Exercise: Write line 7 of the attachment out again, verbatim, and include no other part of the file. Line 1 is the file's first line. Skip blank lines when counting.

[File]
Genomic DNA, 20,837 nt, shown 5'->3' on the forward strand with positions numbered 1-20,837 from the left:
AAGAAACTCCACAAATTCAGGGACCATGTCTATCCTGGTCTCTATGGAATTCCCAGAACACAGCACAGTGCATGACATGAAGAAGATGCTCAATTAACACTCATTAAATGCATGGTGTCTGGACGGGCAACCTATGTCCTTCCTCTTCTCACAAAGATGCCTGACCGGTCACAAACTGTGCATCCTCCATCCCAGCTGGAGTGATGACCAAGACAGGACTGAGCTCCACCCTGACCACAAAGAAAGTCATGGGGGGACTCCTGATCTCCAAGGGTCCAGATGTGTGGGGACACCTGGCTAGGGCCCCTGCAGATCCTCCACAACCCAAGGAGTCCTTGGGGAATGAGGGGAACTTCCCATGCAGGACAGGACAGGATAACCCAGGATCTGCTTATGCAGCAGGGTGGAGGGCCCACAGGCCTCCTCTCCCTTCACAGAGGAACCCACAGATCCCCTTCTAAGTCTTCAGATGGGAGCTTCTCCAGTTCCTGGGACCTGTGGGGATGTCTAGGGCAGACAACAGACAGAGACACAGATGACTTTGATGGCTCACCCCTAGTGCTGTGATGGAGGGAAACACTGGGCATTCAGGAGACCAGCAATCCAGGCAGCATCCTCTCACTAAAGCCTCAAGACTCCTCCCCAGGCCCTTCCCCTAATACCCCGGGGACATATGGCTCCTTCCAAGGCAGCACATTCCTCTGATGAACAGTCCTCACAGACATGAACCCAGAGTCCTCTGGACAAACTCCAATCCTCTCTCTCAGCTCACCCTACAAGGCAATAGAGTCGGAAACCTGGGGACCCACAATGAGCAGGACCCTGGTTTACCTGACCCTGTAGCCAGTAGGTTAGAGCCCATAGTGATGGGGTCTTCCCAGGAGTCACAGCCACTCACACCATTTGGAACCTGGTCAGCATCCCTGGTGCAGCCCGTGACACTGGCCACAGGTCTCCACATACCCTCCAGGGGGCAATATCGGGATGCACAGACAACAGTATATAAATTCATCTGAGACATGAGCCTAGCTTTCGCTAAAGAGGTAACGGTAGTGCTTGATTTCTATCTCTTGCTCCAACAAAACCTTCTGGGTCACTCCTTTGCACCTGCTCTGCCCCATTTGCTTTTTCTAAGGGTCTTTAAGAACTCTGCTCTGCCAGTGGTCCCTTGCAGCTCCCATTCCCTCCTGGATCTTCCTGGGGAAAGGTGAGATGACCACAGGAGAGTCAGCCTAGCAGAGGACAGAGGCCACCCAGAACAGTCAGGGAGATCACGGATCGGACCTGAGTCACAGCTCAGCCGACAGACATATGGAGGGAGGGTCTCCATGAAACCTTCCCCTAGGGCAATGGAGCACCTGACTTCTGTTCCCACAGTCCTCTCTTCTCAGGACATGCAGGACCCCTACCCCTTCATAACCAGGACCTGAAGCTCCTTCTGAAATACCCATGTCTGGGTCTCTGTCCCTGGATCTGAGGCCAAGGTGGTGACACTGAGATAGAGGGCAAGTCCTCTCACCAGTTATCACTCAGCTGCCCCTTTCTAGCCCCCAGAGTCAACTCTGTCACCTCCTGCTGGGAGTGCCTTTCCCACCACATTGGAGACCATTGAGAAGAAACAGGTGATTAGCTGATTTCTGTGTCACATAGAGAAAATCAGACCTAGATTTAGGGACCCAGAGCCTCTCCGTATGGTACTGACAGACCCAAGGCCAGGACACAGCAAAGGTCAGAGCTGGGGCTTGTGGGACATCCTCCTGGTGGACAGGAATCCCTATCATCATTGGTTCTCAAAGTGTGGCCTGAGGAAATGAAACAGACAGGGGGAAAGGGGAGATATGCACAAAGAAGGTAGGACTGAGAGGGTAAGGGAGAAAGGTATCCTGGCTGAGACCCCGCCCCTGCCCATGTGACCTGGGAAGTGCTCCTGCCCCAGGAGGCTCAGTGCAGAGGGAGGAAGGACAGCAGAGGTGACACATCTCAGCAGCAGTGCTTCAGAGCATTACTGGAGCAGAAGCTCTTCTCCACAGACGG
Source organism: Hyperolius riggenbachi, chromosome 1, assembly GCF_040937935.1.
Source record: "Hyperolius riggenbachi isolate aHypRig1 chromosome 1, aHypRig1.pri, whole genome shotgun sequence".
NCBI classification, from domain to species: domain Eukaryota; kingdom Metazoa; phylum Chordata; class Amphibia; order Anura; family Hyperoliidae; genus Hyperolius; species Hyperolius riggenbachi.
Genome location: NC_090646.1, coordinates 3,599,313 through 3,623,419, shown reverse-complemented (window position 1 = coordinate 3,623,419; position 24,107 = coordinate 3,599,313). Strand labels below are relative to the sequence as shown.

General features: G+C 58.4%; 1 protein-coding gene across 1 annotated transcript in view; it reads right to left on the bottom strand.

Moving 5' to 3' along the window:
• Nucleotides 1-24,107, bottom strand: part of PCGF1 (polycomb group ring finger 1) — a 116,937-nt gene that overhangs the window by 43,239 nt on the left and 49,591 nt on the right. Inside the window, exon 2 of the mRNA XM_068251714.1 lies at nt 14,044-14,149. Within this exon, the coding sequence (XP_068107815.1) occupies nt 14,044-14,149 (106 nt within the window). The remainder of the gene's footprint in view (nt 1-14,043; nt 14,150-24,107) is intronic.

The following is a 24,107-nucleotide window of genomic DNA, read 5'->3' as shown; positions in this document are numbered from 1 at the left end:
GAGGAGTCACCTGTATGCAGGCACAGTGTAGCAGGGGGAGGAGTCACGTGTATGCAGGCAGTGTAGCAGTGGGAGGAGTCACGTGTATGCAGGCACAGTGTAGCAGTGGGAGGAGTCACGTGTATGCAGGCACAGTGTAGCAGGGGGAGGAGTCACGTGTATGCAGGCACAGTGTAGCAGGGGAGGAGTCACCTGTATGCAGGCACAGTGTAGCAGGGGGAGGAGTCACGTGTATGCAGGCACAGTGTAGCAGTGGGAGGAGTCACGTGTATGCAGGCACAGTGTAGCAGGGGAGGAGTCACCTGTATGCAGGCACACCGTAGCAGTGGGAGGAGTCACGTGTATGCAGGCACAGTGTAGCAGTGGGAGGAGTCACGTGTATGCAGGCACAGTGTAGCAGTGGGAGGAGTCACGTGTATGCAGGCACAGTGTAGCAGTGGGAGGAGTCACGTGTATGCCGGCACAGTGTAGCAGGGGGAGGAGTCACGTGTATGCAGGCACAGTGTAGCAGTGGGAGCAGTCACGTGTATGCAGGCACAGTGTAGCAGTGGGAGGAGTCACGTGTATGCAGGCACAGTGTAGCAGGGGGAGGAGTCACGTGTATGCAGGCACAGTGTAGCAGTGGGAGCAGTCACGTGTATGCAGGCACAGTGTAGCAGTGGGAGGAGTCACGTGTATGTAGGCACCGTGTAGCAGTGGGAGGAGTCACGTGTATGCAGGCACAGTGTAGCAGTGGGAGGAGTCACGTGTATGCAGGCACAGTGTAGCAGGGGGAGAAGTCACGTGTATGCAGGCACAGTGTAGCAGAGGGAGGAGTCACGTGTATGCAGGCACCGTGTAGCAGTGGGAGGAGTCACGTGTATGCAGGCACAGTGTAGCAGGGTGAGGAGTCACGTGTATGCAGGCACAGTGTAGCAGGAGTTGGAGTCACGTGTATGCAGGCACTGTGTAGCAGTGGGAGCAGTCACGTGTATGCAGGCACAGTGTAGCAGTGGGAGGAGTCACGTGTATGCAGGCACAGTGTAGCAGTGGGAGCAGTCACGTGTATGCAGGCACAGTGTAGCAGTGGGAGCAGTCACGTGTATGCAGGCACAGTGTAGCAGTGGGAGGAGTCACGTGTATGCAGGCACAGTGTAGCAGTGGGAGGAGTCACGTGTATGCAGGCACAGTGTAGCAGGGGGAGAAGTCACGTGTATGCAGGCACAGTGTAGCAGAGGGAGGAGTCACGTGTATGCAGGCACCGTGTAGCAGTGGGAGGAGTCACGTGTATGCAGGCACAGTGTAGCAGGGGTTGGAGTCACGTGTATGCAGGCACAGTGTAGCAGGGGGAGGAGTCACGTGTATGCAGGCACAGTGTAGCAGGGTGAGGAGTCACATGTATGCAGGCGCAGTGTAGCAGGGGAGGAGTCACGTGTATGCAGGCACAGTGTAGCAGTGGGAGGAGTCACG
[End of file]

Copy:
General features: G+C 58.4%; 1 protein-coding gene across 1 annotated transcript in view; it reads right to left on the bottom strand.